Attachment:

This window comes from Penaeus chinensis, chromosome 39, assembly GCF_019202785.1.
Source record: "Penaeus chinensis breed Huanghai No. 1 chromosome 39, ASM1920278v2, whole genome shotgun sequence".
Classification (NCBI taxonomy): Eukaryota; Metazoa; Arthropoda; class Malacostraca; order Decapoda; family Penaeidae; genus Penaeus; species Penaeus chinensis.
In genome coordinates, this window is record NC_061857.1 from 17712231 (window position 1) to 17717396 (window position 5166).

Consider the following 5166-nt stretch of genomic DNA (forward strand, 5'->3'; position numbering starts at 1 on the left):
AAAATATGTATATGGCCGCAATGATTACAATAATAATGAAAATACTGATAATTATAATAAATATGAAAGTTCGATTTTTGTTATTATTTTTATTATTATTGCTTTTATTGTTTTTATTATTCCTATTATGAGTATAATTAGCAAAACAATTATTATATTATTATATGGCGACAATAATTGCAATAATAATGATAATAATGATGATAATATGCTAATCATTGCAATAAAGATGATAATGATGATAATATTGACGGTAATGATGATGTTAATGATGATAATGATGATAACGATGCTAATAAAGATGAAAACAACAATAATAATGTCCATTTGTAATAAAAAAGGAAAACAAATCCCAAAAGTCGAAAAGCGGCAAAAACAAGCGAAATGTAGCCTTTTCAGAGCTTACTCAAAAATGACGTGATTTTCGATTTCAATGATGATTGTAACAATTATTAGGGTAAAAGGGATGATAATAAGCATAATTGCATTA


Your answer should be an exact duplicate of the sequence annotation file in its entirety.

This window comes from Penaeus chinensis, chromosome 39, assembly GCF_019202785.1.
Source record: "Penaeus chinensis breed Huanghai No. 1 chromosome 39, ASM1920278v2, whole genome shotgun sequence".
Classification (NCBI taxonomy): Eukaryota; Metazoa; Arthropoda; class Malacostraca; order Decapoda; family Penaeidae; genus Penaeus; species Penaeus chinensis.
In genome coordinates, this window is record NC_061857.1 from 17712231 (window position 1) to 17717396 (window position 5166).

Consider the following 5166-nt stretch of genomic DNA (forward strand, 5'->3'; position numbering starts at 1 on the left):
AAAATATGTATATGGCCGCAATGATTACAATAATAATGAAAATACTGATAATTATAATAAATATGAAAGTTCGATTTTTGTTATTATTTTTATTATTATTGCTTTTATTGTTTTTATTATTCCTATTATGAGTATAATTAGCAAAACAATTATTATATTATTATATGGCGACAATAATTGCAATAATAATGATAATAATGATGATAATATGCTAATCATTGCAATAAAGATGATAATGATGATAATATTGACGGTAATGATGATGTTAATGATGATAATGATGATAACGATGCTAATAAAGATGAAAACAACAATAATAATGTCCATTTGTAATAAAAAAGGAAAACAAATCCCAAAAGTCGAAAAGCGGCAAAAACAAGCGAAATGTAGCCTTTTCAGAGCTTACTCAAAAATGACGTGATTTTCGATTTCAATGATGATTGTAACAATTATTAGGGTAAAAGGGATGATAATAAGCATAATTGCATTA